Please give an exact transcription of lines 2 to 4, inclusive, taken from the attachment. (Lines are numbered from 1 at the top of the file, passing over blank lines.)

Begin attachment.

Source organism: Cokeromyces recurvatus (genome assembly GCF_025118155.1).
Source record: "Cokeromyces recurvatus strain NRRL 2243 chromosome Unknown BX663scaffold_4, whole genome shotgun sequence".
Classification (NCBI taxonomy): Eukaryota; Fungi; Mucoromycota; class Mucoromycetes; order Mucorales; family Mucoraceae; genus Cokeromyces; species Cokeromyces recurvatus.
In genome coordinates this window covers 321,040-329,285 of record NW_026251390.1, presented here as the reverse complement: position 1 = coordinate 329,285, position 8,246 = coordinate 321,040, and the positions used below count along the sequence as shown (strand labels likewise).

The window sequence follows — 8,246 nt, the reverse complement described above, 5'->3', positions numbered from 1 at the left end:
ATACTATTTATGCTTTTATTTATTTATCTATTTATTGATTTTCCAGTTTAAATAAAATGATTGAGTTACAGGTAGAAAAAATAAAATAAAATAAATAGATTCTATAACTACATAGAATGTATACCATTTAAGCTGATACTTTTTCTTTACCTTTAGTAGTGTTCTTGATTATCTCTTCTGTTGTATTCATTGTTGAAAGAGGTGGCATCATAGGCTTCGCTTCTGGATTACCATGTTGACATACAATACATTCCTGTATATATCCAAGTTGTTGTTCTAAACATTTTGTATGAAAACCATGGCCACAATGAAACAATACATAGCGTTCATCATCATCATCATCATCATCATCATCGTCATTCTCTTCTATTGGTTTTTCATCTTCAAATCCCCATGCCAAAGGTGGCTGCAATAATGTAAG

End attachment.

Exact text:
Source record: "Cokeromyces recurvatus strain NRRL 2243 chromosome Unknown BX663scaffold_4, whole genome shotgun sequence".
Classification (NCBI taxonomy): Eukaryota; Fungi; Mucoromycota; class Mucoromycetes; order Mucorales; family Mucoraceae; genus Cokeromyces; species Cokeromyces recurvatus.
In genome coordinates this window covers 321,040-329,285 of record NW_026251390.1, presented here as the reverse complement: position 1 = coordinate 329,285, position 8,246 = coordinate 321,040, and the positions used below count along the sequence as shown (strand labels likewise).